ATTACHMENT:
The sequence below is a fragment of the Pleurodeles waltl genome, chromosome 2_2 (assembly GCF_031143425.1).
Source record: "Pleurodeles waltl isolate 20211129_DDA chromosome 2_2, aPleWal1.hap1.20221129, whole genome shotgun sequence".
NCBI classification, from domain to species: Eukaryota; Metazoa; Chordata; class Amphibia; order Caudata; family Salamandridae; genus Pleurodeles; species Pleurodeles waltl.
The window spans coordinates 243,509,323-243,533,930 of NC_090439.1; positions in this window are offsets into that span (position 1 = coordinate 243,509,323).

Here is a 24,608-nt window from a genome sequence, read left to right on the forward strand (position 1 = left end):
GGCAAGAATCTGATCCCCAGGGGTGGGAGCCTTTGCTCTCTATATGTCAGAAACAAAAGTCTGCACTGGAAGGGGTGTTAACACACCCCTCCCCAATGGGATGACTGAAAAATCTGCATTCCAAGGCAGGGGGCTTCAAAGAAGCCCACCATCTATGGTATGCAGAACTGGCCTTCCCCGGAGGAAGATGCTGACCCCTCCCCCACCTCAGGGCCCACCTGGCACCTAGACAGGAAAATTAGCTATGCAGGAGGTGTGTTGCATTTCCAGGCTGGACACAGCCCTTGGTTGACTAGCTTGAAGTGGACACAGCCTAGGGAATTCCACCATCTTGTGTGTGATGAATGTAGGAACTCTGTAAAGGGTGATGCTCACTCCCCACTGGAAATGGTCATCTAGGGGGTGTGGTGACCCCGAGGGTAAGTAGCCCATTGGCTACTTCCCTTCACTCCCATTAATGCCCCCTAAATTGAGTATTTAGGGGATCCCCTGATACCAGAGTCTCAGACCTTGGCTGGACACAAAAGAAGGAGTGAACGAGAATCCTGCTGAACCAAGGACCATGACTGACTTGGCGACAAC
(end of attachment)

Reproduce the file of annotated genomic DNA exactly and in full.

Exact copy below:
The sequence below is a fragment of the Pleurodeles waltl genome, chromosome 2_2 (assembly GCF_031143425.1).
Source record: "Pleurodeles waltl isolate 20211129_DDA chromosome 2_2, aPleWal1.hap1.20221129, whole genome shotgun sequence".
NCBI classification, from domain to species: Eukaryota; Metazoa; Chordata; class Amphibia; order Caudata; family Salamandridae; genus Pleurodeles; species Pleurodeles waltl.
The window spans coordinates 243,509,323-243,533,930 of NC_090439.1; positions in this window are offsets into that span (position 1 = coordinate 243,509,323).

Here is a 24,608-nt window from a genome sequence, read left to right on the forward strand (position 1 = left end):
GGCAAGAATCTGATCCCCAGGGGTGGGAGCCTTTGCTCTCTATATGTCAGAAACAAAAGTCTGCACTGGAAGGGGTGTTAACACACCCCTCCCCAATGGGATGACTGAAAAATCTGCATTCCAAGGCAGGGGGCTTCAAAGAAGCCCACCATCTATGGTATGCAGAACTGGCCTTCCCCGGAGGAAGATGCTGACCCCTCCCCCACCTCAGGGCCCACCTGGCACCTAGACAGGAAAATTAGCTATGCAGGAGGTGTGTTGCATTTCCAGGCTGGACACAGCCCTTGGTTGACTAGCTTGAAGTGGACACAGCCTAGGGAATTCCACCATCTTGTGTGTGATGAATGTAGGAACTCTGTAAAGGGTGATGCTCACTCCCCACTGGAAATGGTCATCTAGGGGGTGTGGTGACCCCGAGGGTAAGTAGCCCATTGGCTACTTCCCTTCACTCCCATTAATGCCCCCTAAATTGAGTATTTAGGGGATCCCCTGATACCAGAGTCTCAGACCTTGGCTGGACACAAAAGAAGGAGTGAACGAGAATCCTGCTGAACCAAGGACCATGACTGACTTGGCGACAAC